Archive for August, 2011

Wallow Fire Update

Saturday, August 27th, 2011

A few months ago, I reported on the Arizona wildfire situation, and now I am happy to report that things are better.

Many camping and recreation areas in the Apache Forest (along the eastern edge of the state, site of the Wallow Fire) are now open, including Big  Lake. AZ Governor Jan Brewer was on hand to re-open the lake.

According to AZ Game and Fish:

As many of the speakers pointed out, the event at Big Lake was a celebration of life, habitats and fisheries being rejuvenated by bountiful mountain rains in the wake of the Wallow Fire. Mayors and other civic leaders from the mountain communities participated in the festivities.

Gov. Brewer told the crowd that at almost 9,000 feet in elevation and with 530 surface acres, Big Lake is the largest and one of the most productive trout fisheries in the state.

Despite being the largest wildfire in state history, the Wallow Fire did not touch Big Lake.

The Apache Forest is actually half of the Apache-Sitgreaves National Forest, as they are jointly administered.

Here is a link to their PDF listring current open areas: Open areas within the Wallow Fire Perimeter. This includes trails within the Blue Ridge Primitive Area and the Murray Basin trail system and these campgrounds:

Hannagan Campground
Aker Lake
Caldwell Cabin
KP Cienega Campground
Blue Vista Scenic Overlook
Luna Lake & Campground

No guarantees about shade, though.

This info changes with conditions, so check the site before you go.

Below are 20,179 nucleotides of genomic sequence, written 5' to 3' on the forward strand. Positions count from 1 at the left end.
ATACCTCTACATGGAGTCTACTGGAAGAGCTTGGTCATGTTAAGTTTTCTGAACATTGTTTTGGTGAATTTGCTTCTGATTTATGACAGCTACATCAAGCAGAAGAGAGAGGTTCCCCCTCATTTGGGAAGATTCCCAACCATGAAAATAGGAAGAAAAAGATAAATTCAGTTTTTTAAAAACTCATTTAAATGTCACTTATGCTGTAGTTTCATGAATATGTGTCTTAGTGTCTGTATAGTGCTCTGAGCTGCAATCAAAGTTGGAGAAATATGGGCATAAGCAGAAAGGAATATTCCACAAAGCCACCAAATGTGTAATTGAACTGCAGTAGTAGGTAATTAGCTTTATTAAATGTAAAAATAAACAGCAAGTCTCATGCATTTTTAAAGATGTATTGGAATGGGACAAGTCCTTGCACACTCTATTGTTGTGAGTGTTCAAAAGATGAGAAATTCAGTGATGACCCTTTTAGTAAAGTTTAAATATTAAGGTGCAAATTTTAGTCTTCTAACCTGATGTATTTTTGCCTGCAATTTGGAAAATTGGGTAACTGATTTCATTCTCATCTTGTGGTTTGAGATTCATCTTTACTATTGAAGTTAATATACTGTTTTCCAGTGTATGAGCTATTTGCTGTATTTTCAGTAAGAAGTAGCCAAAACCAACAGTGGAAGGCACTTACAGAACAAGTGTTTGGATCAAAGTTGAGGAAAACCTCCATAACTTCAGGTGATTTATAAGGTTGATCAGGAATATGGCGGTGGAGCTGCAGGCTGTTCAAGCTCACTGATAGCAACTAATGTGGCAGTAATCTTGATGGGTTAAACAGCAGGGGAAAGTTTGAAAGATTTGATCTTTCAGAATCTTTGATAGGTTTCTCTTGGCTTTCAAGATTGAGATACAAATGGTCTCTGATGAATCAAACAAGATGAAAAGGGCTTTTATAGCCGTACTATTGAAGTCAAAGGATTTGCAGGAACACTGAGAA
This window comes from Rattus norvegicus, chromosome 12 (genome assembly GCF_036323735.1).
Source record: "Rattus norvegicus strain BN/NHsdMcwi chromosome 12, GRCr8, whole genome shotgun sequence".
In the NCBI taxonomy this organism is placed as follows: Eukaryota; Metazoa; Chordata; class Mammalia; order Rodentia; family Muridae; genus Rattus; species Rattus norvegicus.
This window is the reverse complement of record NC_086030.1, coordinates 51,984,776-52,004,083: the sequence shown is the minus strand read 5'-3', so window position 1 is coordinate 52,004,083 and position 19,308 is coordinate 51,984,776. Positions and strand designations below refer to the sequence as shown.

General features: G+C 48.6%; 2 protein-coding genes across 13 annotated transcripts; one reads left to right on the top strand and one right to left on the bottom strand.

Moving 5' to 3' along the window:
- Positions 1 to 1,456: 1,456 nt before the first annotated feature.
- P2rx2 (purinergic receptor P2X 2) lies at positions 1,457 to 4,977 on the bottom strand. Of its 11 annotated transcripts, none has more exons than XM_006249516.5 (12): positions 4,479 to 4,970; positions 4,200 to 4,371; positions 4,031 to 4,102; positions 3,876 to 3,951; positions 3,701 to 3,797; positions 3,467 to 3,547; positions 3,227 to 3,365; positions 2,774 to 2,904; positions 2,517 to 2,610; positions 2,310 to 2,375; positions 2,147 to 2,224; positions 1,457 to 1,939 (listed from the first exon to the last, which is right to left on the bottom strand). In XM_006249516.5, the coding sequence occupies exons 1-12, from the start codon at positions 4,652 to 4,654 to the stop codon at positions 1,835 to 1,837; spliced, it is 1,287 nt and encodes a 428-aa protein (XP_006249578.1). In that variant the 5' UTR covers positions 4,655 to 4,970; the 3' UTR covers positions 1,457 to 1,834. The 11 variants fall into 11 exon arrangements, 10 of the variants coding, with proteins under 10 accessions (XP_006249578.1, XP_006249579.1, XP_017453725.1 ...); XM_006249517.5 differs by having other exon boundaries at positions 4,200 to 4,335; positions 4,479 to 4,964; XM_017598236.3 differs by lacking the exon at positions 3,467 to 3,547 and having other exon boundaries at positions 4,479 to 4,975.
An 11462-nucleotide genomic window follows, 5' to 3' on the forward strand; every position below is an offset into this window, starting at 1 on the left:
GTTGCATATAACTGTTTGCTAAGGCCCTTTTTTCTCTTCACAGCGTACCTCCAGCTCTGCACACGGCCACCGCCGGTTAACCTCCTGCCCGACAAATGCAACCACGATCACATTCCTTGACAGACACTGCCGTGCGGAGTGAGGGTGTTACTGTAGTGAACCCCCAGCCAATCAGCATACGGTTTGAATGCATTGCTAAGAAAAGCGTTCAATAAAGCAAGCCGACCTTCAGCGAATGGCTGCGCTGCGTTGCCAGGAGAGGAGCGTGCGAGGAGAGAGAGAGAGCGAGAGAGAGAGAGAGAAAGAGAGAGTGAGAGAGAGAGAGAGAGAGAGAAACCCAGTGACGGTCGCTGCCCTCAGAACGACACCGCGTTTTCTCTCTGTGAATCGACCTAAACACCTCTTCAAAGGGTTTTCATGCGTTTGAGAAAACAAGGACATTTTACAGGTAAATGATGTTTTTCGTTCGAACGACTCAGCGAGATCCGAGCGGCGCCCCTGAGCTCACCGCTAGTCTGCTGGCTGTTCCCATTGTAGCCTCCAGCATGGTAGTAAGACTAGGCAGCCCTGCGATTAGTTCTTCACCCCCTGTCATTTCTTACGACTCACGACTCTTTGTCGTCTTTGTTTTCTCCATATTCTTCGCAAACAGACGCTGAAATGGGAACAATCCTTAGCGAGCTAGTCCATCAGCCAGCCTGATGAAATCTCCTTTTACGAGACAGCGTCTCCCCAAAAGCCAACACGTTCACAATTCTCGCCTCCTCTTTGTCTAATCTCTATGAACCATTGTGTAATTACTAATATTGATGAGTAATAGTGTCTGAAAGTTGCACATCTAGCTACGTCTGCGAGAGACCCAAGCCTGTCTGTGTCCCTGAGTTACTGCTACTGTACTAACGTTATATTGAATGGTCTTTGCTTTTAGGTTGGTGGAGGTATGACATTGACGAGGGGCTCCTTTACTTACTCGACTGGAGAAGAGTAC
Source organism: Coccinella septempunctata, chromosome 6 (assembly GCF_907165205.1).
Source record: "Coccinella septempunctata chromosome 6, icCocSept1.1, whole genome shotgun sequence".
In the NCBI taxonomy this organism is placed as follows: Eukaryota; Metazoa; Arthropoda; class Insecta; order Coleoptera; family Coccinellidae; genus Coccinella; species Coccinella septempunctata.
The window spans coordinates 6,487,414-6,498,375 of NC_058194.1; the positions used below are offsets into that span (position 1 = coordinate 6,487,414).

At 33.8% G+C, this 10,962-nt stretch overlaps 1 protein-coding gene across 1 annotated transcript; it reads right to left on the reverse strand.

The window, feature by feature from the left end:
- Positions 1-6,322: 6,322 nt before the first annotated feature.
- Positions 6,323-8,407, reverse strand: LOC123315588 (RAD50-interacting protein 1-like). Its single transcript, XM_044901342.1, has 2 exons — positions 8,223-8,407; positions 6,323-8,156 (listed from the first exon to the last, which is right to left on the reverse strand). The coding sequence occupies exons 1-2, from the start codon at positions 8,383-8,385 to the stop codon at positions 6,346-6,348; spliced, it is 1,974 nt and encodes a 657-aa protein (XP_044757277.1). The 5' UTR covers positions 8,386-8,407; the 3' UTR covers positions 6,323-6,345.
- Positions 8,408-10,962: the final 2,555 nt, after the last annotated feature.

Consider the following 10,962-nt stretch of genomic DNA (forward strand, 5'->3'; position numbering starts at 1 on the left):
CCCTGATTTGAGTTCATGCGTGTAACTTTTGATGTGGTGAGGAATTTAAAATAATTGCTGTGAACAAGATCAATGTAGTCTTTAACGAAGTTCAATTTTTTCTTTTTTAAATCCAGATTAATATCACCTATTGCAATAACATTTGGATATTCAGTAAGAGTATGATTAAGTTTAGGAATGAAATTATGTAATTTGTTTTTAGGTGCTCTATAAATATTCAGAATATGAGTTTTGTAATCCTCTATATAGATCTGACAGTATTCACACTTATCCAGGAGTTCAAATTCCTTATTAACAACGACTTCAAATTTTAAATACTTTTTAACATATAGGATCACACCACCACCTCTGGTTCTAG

Or contact them directly:
P.O. Box 640
(mailing address)
30 S. Chiricahua Dr.
(physical address)
Springerville, AZ 85938

Voice: (928) 333-4301
Fax: (928)-333-5966
TTY: (928) 333-6292

Fat Man’s Loop

Thursday, August 25th, 2011

As I did for the Tonto Guide, I’m going to provide some background notes for each hike in

Five-Star Trails Flagstaff and Sedona 5 Star Trails Flagstaff and Sedona cover

In the order they appear in the book.

Fat Man’s Loop

DATE: 9/10/10



END TIME: 7:30p


Ben is my son, and accompanied me on more hikes (by far) than any other companion throughout the book. He was 13 at the time.

We had a late start because we had done Cathedral Rock in Sedona earlier that day.

Later that night, we met up with some friends and shared their campsite for the Barn Burner bike race. My friends were HAM operators providing support.

The next morning, Ben and I did Bill Williams Mountain.

I wanted to include an easy (and relatively adult) hike close to town. It is the counterweight to Airport Mesa in Sedona.

So, the clip below is YouTube video #1 – and there’s a learning curve. Plus, I had run the battery dry earlier that day, and was filming on fumes both in available power and available sunlight. All that survived are a few stills and my DVR notes. That’s the raw observations that I later write a hike description from.  I also made  a few into the clip below, for whatever that’s worth.